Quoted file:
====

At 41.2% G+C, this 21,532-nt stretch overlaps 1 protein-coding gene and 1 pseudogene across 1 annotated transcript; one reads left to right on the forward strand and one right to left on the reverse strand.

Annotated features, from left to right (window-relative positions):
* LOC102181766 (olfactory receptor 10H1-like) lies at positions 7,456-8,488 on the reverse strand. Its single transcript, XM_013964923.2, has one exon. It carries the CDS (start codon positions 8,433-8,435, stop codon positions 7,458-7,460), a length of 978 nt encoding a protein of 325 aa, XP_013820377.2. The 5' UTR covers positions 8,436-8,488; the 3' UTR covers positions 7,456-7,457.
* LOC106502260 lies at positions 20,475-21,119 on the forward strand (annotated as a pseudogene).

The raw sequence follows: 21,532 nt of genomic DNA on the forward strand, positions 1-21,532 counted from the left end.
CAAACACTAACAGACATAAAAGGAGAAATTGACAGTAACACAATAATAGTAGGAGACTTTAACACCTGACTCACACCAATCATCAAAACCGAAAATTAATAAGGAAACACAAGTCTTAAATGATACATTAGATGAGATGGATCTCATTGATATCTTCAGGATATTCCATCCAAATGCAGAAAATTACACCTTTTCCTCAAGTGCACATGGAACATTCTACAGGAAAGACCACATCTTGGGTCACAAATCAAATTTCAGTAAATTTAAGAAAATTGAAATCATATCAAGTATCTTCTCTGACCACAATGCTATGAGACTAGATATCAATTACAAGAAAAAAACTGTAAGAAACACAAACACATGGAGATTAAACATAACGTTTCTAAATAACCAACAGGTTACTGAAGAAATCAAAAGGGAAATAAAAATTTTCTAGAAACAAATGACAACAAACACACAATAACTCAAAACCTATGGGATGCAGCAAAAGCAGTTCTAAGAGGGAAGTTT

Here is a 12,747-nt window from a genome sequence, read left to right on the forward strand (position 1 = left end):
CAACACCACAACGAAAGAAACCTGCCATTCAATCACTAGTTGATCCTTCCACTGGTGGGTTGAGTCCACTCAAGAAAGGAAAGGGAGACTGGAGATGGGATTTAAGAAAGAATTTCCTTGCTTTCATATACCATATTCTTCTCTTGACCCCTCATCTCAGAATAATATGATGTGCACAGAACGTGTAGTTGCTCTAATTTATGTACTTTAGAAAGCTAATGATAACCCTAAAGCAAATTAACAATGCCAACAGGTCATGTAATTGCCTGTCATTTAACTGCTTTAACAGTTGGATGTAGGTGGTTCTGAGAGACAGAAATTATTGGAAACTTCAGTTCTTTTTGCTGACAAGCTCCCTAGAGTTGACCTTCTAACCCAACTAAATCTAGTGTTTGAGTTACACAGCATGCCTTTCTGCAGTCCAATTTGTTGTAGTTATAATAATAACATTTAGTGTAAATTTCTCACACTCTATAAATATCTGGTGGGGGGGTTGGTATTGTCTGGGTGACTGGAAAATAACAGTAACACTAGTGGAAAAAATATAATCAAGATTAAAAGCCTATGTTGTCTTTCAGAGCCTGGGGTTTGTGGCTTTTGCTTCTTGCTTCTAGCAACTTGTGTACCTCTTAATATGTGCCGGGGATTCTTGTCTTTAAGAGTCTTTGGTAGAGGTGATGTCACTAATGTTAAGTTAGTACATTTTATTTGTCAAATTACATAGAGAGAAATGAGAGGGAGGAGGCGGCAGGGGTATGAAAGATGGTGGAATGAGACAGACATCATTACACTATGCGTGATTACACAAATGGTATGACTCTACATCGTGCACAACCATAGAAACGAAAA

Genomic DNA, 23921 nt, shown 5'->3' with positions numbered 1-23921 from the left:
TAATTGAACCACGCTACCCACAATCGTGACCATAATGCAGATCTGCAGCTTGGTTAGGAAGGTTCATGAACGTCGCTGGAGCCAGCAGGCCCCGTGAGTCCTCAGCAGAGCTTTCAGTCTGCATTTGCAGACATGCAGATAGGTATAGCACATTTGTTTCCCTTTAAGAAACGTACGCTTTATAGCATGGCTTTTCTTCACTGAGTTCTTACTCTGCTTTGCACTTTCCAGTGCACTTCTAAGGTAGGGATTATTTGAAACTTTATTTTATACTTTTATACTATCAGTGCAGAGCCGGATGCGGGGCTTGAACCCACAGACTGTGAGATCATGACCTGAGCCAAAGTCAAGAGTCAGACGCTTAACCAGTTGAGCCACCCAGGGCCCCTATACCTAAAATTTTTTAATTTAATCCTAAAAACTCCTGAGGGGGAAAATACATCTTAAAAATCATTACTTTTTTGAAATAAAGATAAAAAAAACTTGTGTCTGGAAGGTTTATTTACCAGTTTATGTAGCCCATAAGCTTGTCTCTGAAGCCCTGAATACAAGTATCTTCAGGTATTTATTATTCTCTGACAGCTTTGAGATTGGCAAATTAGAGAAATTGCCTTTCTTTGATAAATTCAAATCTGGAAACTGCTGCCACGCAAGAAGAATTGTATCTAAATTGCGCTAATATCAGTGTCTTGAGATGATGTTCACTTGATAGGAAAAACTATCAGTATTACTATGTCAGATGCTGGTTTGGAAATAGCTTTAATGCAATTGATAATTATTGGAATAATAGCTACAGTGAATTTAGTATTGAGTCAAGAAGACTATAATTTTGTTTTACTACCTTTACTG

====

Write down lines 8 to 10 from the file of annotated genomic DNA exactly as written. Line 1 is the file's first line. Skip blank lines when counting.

CAACACCACAACGAAAGAAACCTGCCATTCAATCACTAGTTGATCCTTCCACTGGTGGGTTGAGTCCACTCAAGAAAGGAAAGGGAGACTGGAGATGGGATTTAAGAAAGAATTTCCTTGCTTTCATATACCATATTCTTCTCTTGACCCCTCATCTCAGAATAATATGATGTGCACAGAACGTGTAGTTGCTCTAATTTATGTACTTTAGAAAGCTAATGATAACCCTAAAGCAAATTAACAATGCCAACAGGTCATGTAATTGCCTGTCATTTAACTGCTTTAACAGTTGGATGTAGGTGGTTCTGAGAGACAGAAATTATTGGAAACTTCAGTTCTTTTTGCTGACAAGCTCCCTAGAGTTGACCTTCTAACCCAACTAAATCTAGTGTTTGAGTTACACAGCATGCCTTTCTGCAGTCCAATTTGTTGTAGTTATAATAATAACATTTAGTGTAAATTTCTCACACTCTATAAATATCTGGTGGGGGGGTTGGTATTGTCTGGGTGACTGGAAAATAACAGTAACACTAGTGGAAAAAATATAATCAAGATTAAAAGCCTATGTTGTCTTTCAGAGCCTGGGGTTTGTGGCTTTTGCTTCTTGCTTCTAGCAACTTGTGTACCTCTTAATATGTGCCGGGGATTCTTGTCTTTAAGAGTCTTTGGTAGAGGTGATGTCACTAATGTTAAGTTAGTACATTTTATTTGTCAAATTACATAGAGAGAAATGAGAGGGAGGAGGCGGCAGGGGTATGAAAGATGGTGGAATGAGACAGACATCATTACACTATGCGTGATTACACAAATGGTATGACTCTACATCGTGCACAACCATAGAAACGAAAA

Genomic DNA, 23921 nt, shown 5'->3' with positions numbered 1-23921 from the left:
TAATTGAACCACGCTACCCACAATCGTGACCATAATGCAGATCTGCAGCTTGGTTAGGAAGGTTCATGAACGTCGCTGGAGCCAGCAGGCCCCGTGAGTCCTCAGCAGAGCTTTCAGTCTGCATTTGCAGACATGCAGATAGGTATAGCACATTTGTTTCCCTTTAAGAAACGTACGCTTTATAGCATGGCTTTTCTTCACTGAGTTCTTACTCTGCTTTGCACTTTCCAGTGCACTTCTAAGGTAGGGATTATTTGAAACTTTATTTTATACTTTTATACTATCAGTGCAGAGCCGGATGCGGGGCTTGAACCCACAGACTGTGAGATCATGACCTGAGCCAAAGTCAAGAGTCAGACGCTTAACCAGTTGAGCCACCCAGGGCCCCTATACCTAAAATTTTTTAATTTAATCCTAAAAACTCCTGAGGGGGAAAATACATCTTAAAAATCATTACTTTTTTGAAATAAAGATAAAAAAAACTTGTGTCTGGAAGGTTTATTTACCAGTTTATGTAGCCCATAAGCTTGTCTCTGAAGCCCTGAATACAAGTATCTTCAGGTATTTATTATTCTCTGACAGCTTTGAGATTGGCAAATTAGAGAAATTGCCTTTCTTTGATAAATTCAAATCTGGAAACTGCTGCCACGCAAGAAGAATTGTATCTAAATTGCGCTAATATCAGTGTCTTGAGATGATGTTCACTTGATAGGAAAAACTATCAGTATTACTATGTCAGATGCTGGTTTGGAAATAGCTTTAATGCAATTGATAATTATTGGAATAATAGCTACAGTGAATTTAGTATTGAGTCAAGAAGACTATAATTTTGTTTTACTACCTTTACTG